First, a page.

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Wednesday, September 27, 2006

Bankrupt!: Unbanked: Payday Lending to Military

We've noted before about the exploding Payday Lending industry which reaped $10 billion in sales in 2000 to $40 billion, including $6 billion in interest rates and fees, in 2003.

A Defense Department report issued last month found that as many as one in five (20%) U.S. service members “are being preyed on by loan centers set up near military bases,” which can charge annual interest rates of 400 percent or more. Increasingly, soldiers have debt levels so high they are barred from serving overseas; others suffer from “bankruptcies, divorces and ruined careers” due to the strain and stress of debt. The Pentagon has joined consumer, military, and veterans groups in backing a bipartisan amendment that places a cap of 36 percent on high interest rates for short-term payday loans to military members.

Payday lenders offer high-cost, short-term loans marketed as cash advances on the borrower’s next paycheck to cover an "emergency need." Lenders charge roughly $15 to $25 per $100 loan for two weeks, and most loans are extended for several weeks because the borrower is unable to pay back the original loan amount. The average loan "is $350 and has an annual interest rate of 390 percent to 780 percent," meaning the average borrower "pays back $834 for a $339 loan." Between 13 percent and 19 percent of U.S. servicemembers -- roughly 175,000 people -- took out such loans last year. "Because of the high-risk terms, borrowers often get caught in a vicious cycle of chronic debt. When they cannot afford to pay back the fees plus the principal at the end of the two week period, borrowers are forced to pay another high fee to roll over the loan for an additional two weeks or take out another loan to pay off the first loan, thereby getting trapped in a costly and often devastating cycle of 'back-to-back' loans."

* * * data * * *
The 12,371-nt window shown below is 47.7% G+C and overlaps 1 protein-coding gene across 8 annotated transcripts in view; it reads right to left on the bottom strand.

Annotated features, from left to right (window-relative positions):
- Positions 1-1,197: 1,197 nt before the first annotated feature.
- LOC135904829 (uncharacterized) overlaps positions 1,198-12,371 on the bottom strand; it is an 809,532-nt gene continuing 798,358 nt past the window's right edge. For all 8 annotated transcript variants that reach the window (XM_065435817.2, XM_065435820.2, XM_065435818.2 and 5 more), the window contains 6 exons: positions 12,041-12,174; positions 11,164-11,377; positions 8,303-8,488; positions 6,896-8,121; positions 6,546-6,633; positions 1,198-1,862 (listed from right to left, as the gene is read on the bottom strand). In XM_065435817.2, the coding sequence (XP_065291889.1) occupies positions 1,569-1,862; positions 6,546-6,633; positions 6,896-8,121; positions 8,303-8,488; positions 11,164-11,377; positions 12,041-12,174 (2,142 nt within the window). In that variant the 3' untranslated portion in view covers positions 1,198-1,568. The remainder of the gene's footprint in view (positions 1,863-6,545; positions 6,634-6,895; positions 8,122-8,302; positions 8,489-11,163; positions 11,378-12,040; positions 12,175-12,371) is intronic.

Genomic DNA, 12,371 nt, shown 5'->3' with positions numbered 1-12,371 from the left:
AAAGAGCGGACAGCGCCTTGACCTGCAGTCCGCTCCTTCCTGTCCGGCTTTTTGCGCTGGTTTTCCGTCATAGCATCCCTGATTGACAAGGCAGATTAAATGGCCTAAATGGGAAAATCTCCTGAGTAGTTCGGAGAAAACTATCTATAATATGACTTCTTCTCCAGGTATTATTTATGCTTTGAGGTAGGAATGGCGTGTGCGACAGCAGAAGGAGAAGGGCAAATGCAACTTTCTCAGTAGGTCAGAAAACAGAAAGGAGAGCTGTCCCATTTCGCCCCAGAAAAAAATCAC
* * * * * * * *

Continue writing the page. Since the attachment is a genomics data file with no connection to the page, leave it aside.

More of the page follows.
Payday lenders systematically target military families, who are an ideal demographic for payday lenders because they usually have a steady government paycheck with little to spare at an average of $1,200 a month for new recruits. A 2005 report found that in 19 of 20 states studied, payday lenders were "located in counties and ZIP codes adjacent to military bases in significantly greater numbers and densities than other areas."

The Pentagon states that payday lending "undermines military readiness, harms the morale of troops and their families, and adds to the cost of fielding an all volunteer fighting force," problems already exacerbated by the war in Iraq. Debt can distract service members from their duties or cause them to become security risks open to compromise. The Navy and Marine Corps denied security clearance to about 2,000 service members nationwide last year because of concerns that their indebtedness could compromise key operations. The Pentagon report outlines current efforts to combat abusive practices through education and credit counseling for service members, but also acknowledges that education is only part of the solution.

NBC's Martin Savidge reports .

via Center for American Progress and MSNBC

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